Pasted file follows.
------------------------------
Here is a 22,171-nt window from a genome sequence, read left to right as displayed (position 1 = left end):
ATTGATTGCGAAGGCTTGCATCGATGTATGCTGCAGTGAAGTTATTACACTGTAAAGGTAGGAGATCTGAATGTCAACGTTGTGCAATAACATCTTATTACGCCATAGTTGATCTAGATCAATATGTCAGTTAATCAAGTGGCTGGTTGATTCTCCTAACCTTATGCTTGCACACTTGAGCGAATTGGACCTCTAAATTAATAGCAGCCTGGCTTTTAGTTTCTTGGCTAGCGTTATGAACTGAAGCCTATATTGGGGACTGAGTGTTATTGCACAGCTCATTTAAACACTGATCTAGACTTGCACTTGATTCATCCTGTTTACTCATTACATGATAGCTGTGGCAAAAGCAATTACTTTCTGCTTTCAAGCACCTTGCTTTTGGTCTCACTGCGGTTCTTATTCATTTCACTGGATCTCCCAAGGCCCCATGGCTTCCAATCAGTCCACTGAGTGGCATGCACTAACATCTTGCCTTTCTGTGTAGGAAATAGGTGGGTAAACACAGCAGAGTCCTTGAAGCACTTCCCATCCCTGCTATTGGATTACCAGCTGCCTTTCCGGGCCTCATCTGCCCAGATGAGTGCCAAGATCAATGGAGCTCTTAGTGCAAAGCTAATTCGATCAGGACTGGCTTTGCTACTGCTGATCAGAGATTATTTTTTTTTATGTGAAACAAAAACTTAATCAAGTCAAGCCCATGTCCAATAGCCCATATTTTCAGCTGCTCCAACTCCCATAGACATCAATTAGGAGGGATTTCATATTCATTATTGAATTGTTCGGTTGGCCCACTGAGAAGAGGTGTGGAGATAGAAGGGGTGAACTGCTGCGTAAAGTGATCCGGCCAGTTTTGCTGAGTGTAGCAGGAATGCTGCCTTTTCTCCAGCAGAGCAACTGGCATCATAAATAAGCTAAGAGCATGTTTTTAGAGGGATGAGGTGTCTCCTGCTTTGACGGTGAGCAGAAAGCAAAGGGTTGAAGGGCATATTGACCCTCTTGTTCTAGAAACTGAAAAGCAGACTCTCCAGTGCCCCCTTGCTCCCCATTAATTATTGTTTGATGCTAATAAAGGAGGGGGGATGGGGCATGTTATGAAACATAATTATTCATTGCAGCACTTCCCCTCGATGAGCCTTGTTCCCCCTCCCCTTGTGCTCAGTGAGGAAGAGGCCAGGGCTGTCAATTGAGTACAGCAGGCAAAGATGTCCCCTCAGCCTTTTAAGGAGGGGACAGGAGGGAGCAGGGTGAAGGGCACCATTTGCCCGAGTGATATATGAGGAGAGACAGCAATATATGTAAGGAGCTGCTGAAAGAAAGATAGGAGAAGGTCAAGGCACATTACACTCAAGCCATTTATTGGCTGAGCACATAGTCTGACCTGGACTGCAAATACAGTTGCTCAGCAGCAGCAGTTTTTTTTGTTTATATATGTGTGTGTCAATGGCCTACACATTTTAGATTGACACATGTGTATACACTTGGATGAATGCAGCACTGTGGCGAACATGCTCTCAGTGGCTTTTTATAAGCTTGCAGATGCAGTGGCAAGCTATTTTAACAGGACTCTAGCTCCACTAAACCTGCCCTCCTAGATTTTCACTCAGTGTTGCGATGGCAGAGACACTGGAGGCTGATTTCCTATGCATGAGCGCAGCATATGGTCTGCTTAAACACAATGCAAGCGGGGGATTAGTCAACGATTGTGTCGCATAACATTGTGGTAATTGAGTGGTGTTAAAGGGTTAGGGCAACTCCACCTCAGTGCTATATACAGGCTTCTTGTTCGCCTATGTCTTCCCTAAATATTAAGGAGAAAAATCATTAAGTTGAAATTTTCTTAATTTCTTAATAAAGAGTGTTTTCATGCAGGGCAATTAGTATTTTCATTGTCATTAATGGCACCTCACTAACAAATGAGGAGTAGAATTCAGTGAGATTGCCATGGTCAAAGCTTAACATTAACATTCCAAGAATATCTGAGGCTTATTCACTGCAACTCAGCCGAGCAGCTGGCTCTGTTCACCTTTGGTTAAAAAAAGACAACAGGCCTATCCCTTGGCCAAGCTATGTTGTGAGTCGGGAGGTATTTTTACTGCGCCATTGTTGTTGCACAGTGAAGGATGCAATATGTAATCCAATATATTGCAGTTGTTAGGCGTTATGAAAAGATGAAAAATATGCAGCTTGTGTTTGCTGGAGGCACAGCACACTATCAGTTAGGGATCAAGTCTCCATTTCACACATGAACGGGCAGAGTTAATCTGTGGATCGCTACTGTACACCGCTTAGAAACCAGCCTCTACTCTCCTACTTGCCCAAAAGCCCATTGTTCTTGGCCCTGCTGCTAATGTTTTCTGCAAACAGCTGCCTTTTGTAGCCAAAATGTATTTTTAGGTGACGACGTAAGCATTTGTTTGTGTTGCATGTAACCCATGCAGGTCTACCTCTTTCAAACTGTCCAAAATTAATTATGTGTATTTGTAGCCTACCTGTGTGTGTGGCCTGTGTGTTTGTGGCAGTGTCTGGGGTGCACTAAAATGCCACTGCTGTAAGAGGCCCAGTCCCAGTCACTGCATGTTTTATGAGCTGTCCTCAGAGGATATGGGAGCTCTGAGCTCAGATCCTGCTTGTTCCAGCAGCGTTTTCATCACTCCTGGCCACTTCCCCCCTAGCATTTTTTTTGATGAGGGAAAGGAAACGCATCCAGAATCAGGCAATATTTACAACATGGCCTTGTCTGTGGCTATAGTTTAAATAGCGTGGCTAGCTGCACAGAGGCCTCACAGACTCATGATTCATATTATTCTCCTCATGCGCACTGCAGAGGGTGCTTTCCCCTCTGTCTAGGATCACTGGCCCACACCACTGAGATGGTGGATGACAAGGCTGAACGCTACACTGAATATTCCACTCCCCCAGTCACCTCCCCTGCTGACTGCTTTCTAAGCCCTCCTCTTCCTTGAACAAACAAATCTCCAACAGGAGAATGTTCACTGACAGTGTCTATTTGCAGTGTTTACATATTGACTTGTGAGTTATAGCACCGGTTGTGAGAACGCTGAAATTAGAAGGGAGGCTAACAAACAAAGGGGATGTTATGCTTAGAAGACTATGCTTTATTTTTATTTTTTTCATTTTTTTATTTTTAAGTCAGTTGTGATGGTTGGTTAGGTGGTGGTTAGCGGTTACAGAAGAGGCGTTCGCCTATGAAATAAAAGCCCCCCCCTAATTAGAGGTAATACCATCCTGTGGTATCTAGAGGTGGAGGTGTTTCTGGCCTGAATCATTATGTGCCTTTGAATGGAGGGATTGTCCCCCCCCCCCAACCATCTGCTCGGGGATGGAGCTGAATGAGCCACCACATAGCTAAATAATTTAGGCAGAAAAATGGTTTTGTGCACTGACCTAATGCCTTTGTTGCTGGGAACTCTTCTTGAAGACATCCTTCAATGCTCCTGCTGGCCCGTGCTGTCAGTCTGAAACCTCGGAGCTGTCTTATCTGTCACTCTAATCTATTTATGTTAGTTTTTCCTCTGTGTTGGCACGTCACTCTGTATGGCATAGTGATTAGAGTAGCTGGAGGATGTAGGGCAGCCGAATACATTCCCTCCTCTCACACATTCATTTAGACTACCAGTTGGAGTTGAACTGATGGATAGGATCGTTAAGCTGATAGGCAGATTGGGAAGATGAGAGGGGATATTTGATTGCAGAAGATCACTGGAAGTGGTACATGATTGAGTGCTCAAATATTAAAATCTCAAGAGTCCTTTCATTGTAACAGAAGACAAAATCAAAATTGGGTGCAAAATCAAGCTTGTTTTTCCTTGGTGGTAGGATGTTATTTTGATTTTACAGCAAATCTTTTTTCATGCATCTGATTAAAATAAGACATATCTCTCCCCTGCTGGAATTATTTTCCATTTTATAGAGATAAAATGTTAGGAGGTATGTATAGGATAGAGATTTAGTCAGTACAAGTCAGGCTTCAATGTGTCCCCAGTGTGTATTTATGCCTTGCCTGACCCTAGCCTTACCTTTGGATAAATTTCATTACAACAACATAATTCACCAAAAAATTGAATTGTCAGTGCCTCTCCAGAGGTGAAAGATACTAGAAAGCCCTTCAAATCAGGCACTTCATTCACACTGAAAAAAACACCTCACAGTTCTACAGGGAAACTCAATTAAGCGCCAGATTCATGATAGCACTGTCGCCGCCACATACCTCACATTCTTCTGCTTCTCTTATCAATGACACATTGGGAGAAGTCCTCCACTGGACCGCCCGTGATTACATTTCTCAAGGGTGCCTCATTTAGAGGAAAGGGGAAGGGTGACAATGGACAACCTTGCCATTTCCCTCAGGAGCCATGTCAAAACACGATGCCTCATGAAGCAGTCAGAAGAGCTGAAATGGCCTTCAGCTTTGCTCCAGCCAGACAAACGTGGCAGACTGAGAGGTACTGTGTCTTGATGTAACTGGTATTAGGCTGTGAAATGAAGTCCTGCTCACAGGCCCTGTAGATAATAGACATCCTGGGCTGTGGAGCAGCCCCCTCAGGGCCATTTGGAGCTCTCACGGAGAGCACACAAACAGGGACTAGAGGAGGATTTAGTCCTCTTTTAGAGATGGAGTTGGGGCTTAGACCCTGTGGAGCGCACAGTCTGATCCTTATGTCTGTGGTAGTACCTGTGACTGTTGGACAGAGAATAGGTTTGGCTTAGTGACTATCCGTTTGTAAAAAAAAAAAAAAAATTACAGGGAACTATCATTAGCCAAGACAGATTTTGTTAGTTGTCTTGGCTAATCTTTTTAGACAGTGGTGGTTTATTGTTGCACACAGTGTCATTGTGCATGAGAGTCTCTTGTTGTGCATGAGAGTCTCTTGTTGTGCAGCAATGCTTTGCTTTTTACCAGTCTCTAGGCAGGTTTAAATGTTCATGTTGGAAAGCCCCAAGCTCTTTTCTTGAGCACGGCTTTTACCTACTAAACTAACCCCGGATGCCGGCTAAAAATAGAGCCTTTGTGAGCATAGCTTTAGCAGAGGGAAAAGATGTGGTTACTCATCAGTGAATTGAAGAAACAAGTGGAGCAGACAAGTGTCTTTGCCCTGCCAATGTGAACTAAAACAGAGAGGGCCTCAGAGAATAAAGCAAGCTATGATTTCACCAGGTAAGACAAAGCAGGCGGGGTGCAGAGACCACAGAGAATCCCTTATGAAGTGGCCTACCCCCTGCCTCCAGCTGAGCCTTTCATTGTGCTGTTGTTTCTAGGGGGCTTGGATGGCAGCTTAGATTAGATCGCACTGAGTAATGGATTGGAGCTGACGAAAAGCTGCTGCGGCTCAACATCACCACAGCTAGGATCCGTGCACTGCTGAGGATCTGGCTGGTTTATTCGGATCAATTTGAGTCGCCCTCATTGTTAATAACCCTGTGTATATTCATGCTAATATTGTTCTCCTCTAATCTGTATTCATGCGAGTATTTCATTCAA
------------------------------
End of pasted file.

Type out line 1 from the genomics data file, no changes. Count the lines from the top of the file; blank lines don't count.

Here is a 22,171-nt window from a genome sequence, read left to right as displayed (position 1 = left end):